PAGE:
All that said, I always prefer a non-chain restaurant experience when possible. When you have celiac disease, there is some comfort in knowing almost exactly what it will be like when you go out to eat. When I travel though, when at all possible I want to see and do and eat stuff I can't have at home. And if any place has a variety of restaurants that can accommodate special dietary needs, it's New York. Our plan was to take the Staten Island Ferry into the financial district since our hotel was the Millenium Hilton next to the World Trade Center Memorial. We would arrive around lunchtime, and my research did not reveal a lot of choices in that neighborhood that would accommodate. One place, Battery Place Market, was pretty close and seemed to have gf offerings on their menu, but it was hard to tell from the website and on-line reviews if it would suit. [We checked it out for breakfast the next day. I would LOVE this place if I were in town for an extended stay nearby and I needed to get provisions to keep in my hotel room, but it's not a Yay-we're-in-New-York-Let's-eat-someplace-cool-and-fun experience. It's more of a order-food-from-the-counter-and-eat-it-outside sort of place. The gf offering that I could have gotten that morning was a gf pasta salad from the case, and it was surrounded by gluteny foods. I had a cup of coffee and a Kind Bar.] I found a great review on Celiac Chicks of a place called PizzaBola. Further on-line research revealed that the downtown location had closed. Our real goal for the day was to go to the Metropolitan Museum of Art, not fart around trying to get lunch that I could eat. We did have some food with us (I never travel without, just in case), but we decided that a chain lunch in New York is better than an apple and a Lara Bar.
From our last trip to NY, I'd remembered that there are a plethora of Le Pain Quotidien restaurants. First of all, it seems just wrong for a celiac to have to go to a restaurant that brags about bread in its name, but I've done pretty well with Au Bon Pain, and chains give a nice predictability, even if it's a novel experience. Second, we were doing our research on the fly with our iPhones, and I have to say the LPQ website is NOT made for the "Let's find one of these places fast" sort of searches. Anyway, we finally found one that was maybe 5 blocks away and which would put us near the subway to the Met.
The day was a little cold and dreary, and the restaurant had a nice, warm, "let's hang out here for awhile" vibe to it. We opted for a table for two instead of the big communal table experience. There were a number of options for me, and I have to confess that I didn't make the vegan choice. I really wanted to try their 6 veggie quiche on a buckwheat crust with a side of salad on the regular menu. The quiche was tasty, the buckwheat crust unremarkable (which was fine with me), the portion size was generous and the salad was fresh and delicious. Jenn reported that she enjoyed her lunch as well. Two less than positive aspects: 1) Our server started out strong but completely ignored us and his other diners from the moment our meals arrived until the moment we walked out the door. I would have ordered coffee and I wanted to try a gf tartine, but the moments ticked on and he didn't return. 2) It was pretty expensive for what we got: Approx $35 for a sandwich, a piece of quiche, iced tea and water. This is likely the New York pricing -- they don't list prices from other cities' LPQ's on the website to compare, so next time I'm near a Philadelphia location I'll take a peek and see how it measures up.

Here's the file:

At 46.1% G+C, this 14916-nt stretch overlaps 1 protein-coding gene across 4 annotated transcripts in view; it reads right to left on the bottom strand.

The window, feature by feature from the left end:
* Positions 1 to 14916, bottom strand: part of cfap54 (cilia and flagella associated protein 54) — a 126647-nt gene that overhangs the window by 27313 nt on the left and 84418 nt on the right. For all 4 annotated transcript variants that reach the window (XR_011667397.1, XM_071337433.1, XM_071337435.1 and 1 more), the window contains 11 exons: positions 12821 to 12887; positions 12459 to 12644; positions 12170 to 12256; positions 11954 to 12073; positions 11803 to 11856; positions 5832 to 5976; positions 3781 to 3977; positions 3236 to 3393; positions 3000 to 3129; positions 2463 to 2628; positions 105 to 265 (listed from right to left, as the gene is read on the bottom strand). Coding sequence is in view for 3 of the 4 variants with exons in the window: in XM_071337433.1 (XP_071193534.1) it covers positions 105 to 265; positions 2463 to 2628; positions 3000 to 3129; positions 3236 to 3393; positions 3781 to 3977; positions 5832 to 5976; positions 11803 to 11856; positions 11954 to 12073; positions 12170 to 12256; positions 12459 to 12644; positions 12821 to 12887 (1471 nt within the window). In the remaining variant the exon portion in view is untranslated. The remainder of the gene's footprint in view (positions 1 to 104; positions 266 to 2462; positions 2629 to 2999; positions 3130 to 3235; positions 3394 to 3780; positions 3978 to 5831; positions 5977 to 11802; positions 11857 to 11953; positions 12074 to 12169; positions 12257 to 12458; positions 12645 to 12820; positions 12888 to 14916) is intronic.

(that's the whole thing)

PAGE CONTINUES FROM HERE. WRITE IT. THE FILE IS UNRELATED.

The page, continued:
The next day after our visit to Ellis Island and before we hopped on the Staten Island Ferry to begin our return trip, we decided to visit another LPQ location. This time we WERE looking for predictable and relatively fast. From our generally positive menu experience the day before, we knew I could get something else interesting. We went to the location in Battery Park City -- not as warm and squishy feeling, and the place was sparsely populated. We did sit at the big table that time, since it seemed to be the warmest seat in a dining room that was a little chilly. Plus, it was near an electrical outlet and both our cell phones needed a little goosing.
This time I ordered the organic black bean hummus with avocado and spicy tahini on a gf tartine, which was vegan. A non-gf tartine is a sort of stiff regular bread, and the sandwiches are served open faced. You pick them up and eat them like a slice of small pizza. The gf tartine is more like a cracker. It's thin and stiff and did a good job of not falling apart upon being bitten into. Jenn had the egg salad minus capers and anchovies. My food was very much something I would fix myself and it was very good, though if I'd made it, I'd probably have used some cayenne to give it more kick. The spicy tahini dressing came on the side and I used all of it. The gf tartine was of a less generous proportion than the egg salad, which was a little dissappointing. Jenn and I both agreed this time that the $30+ for two sandwiches and an iced tea seemed like a lot for what we got. Still, I had an interesting gf vegan lunch which is huge, and I would definitely keep LPQ in mind as a fall back restaurant on any of my travels.
Next up: Dinner near the Met!